Subtle Face ID security feature

So the iPhone X Face ID demo failed on stage, and of course people dug through the video frame by frame to see what actually happened.

I believed the first story that I read about this which assumed that the phone had been rebooted before the demo and therefore (correctly) was in a state where it required the passcode, but as MacRumours reports, it turns out to be more subtle than that:

People were handling the device for stage demo ahead of time, and didn’t realize Face ID was trying to authenticate their face. After failing a number of times, because they weren’t Craig, the iPhone did what it was designed to do, which was to require his passcode.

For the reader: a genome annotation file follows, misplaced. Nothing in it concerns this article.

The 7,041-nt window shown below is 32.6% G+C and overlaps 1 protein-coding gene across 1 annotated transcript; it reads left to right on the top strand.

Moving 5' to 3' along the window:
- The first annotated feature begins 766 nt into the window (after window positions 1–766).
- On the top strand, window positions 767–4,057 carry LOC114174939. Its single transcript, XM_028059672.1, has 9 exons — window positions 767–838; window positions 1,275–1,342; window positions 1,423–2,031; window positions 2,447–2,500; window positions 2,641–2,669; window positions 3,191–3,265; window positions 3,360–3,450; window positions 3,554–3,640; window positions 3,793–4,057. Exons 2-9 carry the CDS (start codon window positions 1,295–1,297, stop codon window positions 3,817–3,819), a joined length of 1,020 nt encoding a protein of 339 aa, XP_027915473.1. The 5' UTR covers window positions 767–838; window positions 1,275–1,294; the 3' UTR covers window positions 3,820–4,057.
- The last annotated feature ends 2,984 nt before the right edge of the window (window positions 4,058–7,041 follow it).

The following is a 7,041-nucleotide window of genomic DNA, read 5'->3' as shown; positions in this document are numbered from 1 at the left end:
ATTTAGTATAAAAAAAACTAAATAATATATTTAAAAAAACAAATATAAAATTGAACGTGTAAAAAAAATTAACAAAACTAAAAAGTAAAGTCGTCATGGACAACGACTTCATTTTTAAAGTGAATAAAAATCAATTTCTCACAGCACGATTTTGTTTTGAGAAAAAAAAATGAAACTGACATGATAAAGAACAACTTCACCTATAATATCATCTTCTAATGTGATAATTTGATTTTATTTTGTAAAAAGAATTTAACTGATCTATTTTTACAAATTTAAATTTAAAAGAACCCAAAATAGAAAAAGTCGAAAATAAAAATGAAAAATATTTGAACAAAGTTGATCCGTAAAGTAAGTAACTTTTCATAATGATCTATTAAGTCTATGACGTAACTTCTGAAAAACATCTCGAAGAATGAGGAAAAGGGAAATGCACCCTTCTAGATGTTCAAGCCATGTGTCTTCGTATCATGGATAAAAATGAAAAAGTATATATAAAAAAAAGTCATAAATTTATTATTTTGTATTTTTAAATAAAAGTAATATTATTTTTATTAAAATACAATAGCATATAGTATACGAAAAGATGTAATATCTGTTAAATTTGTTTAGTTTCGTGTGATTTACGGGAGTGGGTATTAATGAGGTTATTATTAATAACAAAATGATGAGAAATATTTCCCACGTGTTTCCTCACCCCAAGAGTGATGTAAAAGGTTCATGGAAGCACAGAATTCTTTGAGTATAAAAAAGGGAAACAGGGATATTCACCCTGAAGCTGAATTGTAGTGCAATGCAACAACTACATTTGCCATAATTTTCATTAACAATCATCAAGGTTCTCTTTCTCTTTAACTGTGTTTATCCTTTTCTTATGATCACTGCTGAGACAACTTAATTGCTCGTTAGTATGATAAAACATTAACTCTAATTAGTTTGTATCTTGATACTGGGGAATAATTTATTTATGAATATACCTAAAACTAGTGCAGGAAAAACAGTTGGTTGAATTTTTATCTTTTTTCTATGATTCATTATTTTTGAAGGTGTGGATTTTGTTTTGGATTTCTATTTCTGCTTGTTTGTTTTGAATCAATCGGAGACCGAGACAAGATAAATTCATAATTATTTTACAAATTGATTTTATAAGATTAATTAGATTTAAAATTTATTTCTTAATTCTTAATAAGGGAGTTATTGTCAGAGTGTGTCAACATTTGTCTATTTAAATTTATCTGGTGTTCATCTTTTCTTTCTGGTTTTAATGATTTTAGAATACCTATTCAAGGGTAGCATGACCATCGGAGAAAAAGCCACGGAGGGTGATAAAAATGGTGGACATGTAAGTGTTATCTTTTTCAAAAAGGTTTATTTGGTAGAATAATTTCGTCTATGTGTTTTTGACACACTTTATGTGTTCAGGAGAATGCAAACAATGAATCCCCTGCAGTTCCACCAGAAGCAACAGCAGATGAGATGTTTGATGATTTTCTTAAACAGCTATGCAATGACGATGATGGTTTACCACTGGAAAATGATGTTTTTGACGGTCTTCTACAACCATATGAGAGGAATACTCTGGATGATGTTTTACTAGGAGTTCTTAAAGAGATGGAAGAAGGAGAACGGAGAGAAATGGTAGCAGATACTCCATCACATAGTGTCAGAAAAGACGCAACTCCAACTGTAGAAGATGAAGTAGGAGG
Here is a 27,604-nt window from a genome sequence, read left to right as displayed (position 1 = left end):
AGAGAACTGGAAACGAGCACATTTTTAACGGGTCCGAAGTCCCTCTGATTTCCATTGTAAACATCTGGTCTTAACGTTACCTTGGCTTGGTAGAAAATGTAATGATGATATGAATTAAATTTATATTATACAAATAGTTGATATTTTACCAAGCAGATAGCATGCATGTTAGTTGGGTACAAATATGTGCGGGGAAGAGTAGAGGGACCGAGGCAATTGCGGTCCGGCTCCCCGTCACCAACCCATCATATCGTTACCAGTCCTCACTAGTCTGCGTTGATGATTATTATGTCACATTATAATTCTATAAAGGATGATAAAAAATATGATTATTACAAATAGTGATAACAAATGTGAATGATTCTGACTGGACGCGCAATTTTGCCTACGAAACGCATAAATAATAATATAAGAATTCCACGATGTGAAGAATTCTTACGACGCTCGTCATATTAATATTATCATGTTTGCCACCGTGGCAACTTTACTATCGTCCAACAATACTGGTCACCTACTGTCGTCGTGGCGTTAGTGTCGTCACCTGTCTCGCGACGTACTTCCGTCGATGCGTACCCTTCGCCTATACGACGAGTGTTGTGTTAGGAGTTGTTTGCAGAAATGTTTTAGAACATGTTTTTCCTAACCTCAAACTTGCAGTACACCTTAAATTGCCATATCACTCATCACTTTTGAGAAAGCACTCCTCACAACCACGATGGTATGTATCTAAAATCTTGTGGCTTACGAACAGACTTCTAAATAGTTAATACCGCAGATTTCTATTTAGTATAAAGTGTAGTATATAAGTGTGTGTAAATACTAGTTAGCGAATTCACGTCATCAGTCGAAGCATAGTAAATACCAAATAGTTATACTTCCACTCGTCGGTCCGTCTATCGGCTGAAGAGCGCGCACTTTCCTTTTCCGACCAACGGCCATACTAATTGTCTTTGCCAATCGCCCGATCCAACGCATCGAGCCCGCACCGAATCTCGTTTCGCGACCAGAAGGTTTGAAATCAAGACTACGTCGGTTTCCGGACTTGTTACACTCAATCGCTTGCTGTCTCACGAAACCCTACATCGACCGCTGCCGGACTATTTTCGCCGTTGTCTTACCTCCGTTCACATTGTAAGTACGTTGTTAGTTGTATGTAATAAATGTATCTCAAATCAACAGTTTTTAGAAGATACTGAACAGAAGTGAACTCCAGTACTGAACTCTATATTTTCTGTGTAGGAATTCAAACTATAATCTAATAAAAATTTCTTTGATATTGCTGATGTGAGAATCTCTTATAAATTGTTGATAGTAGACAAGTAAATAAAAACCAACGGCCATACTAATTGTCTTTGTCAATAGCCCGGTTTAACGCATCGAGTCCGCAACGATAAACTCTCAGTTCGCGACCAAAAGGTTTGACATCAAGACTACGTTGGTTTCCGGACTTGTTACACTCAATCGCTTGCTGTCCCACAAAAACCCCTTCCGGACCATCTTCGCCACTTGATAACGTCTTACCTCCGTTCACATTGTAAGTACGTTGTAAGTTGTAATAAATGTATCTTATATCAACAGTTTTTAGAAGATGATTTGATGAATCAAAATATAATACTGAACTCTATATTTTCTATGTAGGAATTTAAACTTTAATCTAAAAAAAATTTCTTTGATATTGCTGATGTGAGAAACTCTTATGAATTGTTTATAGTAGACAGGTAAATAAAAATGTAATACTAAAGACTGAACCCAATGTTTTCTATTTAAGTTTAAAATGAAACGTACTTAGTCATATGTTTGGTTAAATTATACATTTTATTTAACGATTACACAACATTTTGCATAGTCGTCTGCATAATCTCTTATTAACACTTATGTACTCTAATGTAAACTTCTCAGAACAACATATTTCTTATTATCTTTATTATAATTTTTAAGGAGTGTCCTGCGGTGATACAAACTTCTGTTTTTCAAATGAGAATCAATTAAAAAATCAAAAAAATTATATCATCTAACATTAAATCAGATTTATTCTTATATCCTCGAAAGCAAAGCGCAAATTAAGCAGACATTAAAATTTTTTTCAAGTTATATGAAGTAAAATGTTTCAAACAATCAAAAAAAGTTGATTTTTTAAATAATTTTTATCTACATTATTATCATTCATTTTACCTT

The phone did exactly the right thing, but I find this interaction fascinating and it’s actually quite a subtle security feature.

Obviously if someone who you don’t know or trust picks up your phone you don’t want them to be able to unlock it. With Face ID, they’re using their attempts to trick Face ID simply by being in front of it as they handle it. That’s fantastic.

Will this mean that there will be some times when you need to type your passcode in because the phone has seen other people since you last unlocked it? Possibly, but I think that’s OK if it’s creating a more secure phone.

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